Taking the designs to the next level of itteration, I developed the designs using a combination of Adobe Illustrator and Photoshop. I wanted the app to have a very curved and smooth design with some depth. This design separated it from what has become the standard square box and flat design that is found in almost every dating app out there. The warm, citrus colors also helped it stand out, and it made the app more inviting. Dating is an intimate experience and needs to be warm and welcoming. The user needs to feel safe and comfortable, and this design brings it home.
Final screens & Prototype:
After several refinements, I settled on this design. The user swipes the potential matches across the top. Their information is presented in 3 tabs that can also be expanded to fill the entire screen. The user can choose "Yes, Maybe, No" from their menu to potentially get a match or not. "Maybe" puts them on an editable list to come back to later. Hitting the icons along the bottom moves the Settings screen over from the left, and the Matches screen over from the right.
To really drive this home, I created all the assets for the app and put them in to a prototype using InVision. This prototype illustrated the animation used throughout the app as well as the interaction gestures needed to make it come alive. The prototype was acessessed through the phone and used to demostrate the app to stakeholders as well as for potential investors.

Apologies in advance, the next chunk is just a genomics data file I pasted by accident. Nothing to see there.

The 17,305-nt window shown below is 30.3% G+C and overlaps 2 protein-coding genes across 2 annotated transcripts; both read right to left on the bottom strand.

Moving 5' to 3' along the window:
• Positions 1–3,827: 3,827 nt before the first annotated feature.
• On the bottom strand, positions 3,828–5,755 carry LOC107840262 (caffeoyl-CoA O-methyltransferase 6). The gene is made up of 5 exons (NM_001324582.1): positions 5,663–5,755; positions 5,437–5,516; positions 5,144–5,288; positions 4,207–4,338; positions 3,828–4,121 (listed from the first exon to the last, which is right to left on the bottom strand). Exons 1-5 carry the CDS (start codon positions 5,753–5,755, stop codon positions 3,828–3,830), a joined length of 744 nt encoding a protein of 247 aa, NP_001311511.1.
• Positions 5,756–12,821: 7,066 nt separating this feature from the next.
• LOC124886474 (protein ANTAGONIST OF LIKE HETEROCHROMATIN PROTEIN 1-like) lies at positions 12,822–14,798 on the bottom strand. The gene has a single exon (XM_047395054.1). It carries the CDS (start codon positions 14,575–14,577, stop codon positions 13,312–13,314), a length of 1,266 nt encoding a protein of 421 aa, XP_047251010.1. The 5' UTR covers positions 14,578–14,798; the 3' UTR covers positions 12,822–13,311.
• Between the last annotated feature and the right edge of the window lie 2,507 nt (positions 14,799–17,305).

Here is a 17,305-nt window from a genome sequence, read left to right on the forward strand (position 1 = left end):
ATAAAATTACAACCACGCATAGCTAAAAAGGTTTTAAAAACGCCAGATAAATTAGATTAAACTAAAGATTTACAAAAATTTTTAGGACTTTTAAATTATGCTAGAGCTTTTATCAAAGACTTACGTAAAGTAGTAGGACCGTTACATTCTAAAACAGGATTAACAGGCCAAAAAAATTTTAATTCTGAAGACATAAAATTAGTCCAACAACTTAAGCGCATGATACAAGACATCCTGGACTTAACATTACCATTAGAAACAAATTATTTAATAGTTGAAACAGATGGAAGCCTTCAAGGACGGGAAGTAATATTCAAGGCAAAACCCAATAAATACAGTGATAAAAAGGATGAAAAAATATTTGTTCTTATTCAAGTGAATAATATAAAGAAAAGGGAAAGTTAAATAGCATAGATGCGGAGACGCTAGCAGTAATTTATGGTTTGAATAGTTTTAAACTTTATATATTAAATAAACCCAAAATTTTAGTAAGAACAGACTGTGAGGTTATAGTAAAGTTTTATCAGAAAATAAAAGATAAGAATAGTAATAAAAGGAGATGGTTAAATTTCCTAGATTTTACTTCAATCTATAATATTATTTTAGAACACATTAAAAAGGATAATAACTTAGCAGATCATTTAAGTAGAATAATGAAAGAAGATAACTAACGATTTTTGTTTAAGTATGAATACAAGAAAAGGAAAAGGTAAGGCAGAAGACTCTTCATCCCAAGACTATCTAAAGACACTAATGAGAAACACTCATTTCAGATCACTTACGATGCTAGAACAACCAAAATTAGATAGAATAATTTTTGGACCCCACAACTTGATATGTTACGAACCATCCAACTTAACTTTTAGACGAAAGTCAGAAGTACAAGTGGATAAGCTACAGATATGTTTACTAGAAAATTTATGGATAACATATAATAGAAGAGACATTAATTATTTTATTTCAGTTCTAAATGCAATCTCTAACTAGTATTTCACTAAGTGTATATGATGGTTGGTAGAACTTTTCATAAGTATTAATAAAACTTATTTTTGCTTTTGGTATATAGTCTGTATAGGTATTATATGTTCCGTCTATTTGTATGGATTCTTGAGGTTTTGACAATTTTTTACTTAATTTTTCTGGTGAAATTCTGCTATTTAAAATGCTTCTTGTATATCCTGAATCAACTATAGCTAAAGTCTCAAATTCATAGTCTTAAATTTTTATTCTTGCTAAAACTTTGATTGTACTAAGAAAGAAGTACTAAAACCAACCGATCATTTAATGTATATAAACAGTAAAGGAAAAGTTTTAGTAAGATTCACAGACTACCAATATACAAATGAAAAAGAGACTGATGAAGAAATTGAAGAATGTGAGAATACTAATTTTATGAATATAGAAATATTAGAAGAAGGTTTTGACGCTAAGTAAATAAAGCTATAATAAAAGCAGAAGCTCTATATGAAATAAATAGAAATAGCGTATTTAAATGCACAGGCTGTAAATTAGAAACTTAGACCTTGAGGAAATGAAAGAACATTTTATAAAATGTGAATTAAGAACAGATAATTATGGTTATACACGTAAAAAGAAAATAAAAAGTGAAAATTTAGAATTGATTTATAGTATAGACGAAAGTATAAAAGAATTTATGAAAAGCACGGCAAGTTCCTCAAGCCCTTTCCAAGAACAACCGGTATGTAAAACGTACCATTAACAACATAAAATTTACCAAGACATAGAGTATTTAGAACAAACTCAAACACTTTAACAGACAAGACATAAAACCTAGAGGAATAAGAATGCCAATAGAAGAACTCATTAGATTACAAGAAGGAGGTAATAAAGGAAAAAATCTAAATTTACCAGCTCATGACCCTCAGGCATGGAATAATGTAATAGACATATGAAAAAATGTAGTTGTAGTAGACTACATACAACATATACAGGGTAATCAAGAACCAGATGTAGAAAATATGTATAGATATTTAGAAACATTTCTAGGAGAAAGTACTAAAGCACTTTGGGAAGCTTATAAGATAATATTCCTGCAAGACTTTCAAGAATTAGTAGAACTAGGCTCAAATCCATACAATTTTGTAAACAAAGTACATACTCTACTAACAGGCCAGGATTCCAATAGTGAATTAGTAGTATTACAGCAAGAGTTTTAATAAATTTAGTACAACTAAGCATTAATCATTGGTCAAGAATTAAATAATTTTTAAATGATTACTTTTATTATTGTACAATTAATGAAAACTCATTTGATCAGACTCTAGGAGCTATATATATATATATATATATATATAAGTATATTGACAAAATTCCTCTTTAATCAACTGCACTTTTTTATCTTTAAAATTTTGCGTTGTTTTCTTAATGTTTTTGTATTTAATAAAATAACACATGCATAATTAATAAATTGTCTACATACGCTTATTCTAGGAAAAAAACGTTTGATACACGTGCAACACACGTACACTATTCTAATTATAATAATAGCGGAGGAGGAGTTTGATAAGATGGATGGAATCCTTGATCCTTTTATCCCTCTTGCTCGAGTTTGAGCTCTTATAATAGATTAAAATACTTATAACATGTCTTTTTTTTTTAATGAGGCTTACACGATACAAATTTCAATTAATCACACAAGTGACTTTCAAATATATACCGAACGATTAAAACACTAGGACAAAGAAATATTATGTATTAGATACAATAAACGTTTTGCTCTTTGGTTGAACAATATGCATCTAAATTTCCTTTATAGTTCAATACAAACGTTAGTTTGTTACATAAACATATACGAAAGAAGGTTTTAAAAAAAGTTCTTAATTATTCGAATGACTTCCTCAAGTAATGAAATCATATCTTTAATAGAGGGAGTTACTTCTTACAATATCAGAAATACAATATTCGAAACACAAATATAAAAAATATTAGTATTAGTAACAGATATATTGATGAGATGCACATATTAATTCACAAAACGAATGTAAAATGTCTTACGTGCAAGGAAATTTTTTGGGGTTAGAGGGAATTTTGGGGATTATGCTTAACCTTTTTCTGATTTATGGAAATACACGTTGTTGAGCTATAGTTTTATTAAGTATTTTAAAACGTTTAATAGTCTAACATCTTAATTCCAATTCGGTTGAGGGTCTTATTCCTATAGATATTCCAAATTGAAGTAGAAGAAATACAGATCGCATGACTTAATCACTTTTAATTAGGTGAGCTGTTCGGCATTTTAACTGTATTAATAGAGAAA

Another key part of the overall process is the User Study. We took the prototype in to small user study groups to research the reactions and get feedback. In our research, we found that for dating apps, it is the women's perspective that carries the most weight. The app needs to appeal to women or it won't be successful. The feedback we got was that the users loved the interaction and inviting nature of the app. The "Maybe" function took a little getting used to, but they could see the value.
At this point, the app is ready for beta!
Download a PDF of this case study.
Back to the top
Pearl Jam iPhone App
Pearl Jam had a new album coming out. How can we connect with fans around the new album and give them a mobile fan experience?